--from the New York Times, May 9, 1970. The accompanying caption read: "FLAGS, at full staff, were carried by the marching construction workers."

Whose Flag?

The American flag was a potent symbol among the construction workers who demonstrated on May 8. They used it to represent their support for the war in Vietnam. Antiwar activists challenged American military action in Vietnam, and sometimes flew the Vietcong flag instead of the American flag as a gesture of protest.


Why do flags have such emotional power?

Flags represent national identity, national values, and national action both at home and abroad. Flags are associated with war, and with death. Americans fly the flag at half-mast when those who have served the country die. Dead soldiers are returned to the U.S. in flag-draped coffins.

Because the flag represented American military action, antiwar activists sometimes expressed their protests by undermining its solemn symbolism, such as when Abbie Hoffman used an American flag handkerchief to blow his nose.


What provoked the construction workers?




This photo appeared in the New York Times on May 9, 1970. The caption reads: "DEMAND: Marchers wanted City Hall flag raised to full staff. It was."

According to construction workers...

New York City union leader Peter Brennan, denying that the May 8 hard hat demonstration had been organized by labor unions, said the workers had demonstrated spontaneously because "they were fed up with the violence by antiwar demonstrators, by those who spat at the American flag and desecrated it."

"A lot of us are World War II vets and fathers and purple hearts. We're from a generation that believes the flag over everything." (Electrician Morty Grutman, quoted in the New York Post, May 9, 1970)

On May 12, construction workers and antiwar demonstrators met again on the streets of lower Manhattan. This time, however, there was little violence, due in large part to the considerable police presence. But one worker had another opinion about why there was no violence--he told a reporter it was because "there was no provocation, no one spit on the flag." (Wall Street Journal May 13, 1970)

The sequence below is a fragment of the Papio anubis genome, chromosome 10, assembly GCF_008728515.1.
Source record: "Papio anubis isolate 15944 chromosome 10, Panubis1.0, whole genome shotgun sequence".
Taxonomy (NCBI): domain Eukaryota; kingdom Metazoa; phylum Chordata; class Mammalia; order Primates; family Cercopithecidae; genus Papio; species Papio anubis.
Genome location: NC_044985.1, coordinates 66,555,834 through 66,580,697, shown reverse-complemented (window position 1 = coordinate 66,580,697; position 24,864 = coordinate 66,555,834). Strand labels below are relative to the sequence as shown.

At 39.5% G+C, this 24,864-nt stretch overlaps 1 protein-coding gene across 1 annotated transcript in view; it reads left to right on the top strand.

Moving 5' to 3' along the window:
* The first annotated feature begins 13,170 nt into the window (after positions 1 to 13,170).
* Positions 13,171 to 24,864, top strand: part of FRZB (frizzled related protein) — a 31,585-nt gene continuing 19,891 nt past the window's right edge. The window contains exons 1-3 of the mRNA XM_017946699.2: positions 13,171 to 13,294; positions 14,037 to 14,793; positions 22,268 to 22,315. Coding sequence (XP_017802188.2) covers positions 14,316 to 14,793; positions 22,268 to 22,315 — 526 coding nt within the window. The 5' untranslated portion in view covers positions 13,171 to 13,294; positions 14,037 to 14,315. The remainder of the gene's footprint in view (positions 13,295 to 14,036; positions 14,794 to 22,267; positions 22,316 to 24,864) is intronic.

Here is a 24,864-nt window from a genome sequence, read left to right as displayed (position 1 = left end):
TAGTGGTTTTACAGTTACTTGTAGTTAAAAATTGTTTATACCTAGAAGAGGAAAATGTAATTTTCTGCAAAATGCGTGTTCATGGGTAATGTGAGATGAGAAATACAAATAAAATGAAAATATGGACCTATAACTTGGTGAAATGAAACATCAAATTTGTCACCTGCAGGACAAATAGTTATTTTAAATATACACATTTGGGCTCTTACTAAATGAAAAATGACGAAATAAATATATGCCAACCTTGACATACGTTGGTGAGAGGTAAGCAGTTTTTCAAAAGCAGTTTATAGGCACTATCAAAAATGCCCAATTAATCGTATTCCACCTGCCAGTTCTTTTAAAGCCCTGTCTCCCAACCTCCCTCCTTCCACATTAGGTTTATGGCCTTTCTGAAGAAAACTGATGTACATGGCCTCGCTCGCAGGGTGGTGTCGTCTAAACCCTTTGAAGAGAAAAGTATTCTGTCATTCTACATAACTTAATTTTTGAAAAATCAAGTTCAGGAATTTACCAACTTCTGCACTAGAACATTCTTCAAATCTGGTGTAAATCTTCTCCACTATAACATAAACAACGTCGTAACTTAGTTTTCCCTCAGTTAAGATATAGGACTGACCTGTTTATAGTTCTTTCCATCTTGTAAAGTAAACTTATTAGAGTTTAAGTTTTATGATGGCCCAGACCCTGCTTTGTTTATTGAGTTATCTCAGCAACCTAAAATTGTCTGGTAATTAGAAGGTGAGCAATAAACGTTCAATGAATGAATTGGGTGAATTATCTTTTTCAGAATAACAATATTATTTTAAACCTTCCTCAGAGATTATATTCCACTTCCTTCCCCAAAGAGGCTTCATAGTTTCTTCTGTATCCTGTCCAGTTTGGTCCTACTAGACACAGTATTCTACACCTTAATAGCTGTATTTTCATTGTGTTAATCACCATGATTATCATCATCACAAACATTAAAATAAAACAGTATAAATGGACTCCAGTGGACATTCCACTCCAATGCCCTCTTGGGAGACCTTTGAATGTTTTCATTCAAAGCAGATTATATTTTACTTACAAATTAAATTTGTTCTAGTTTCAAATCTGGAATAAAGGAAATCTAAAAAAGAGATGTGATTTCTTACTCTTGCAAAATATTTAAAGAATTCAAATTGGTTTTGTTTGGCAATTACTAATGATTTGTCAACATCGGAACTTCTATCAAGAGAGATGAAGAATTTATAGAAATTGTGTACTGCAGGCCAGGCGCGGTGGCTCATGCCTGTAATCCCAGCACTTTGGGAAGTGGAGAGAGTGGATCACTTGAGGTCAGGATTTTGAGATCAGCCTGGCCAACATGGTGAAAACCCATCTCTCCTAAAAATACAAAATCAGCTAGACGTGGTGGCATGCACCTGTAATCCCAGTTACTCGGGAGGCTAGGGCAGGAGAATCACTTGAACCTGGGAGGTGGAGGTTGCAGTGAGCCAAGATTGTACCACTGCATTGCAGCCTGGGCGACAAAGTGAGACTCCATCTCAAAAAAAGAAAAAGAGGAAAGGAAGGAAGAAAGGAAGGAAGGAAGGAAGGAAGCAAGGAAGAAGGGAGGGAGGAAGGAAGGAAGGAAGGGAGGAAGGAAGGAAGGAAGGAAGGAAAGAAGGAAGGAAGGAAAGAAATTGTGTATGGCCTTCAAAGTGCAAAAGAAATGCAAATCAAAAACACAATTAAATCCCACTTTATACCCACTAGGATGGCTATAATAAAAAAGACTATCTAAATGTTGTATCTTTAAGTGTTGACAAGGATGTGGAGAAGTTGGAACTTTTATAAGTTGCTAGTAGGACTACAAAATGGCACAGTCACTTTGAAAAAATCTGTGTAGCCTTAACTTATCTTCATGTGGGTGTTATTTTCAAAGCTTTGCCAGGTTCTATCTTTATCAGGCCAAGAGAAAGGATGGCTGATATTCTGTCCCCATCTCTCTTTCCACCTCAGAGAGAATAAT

According to witnesses...

"They chanted 'Raise our flag, raise our flag.' Almost at once a man walked out on the roof and raised the flag from its half-mast position. A cheer went up...[then] the flag on the roof of City Hall was lowered once more which precipitated a great outcry." (letter from Geoffrey Needler to President Mortola, Pace College).

The public responds...

"Mayor Lindsay would you have lowered the flag if four policemen or four National Guards had been killed?" (telegram from Mrs. Henry Harm to Mayor Lindsay).

"Those noisy men the hard hats all brawn and little brain have had their day so be it. I and many other responsible truly patriotic citizens are for you." (telegram from Miss Clara Antin to Mayor Lindsay).

"It seems to me that Richard Rogin's article is slightly condescending in implying that Kelly and the 'hardhats' are nice guys but may not be too bright. My wife (Phi Beta Kappa) and I (summa cum laude and law school with honors) feel the same way about flag and country that Joe Kelly does-and so do most of our friends..." (letter to New York Times Magazine by Robert S. Miller, Old Bridge, N.J.)

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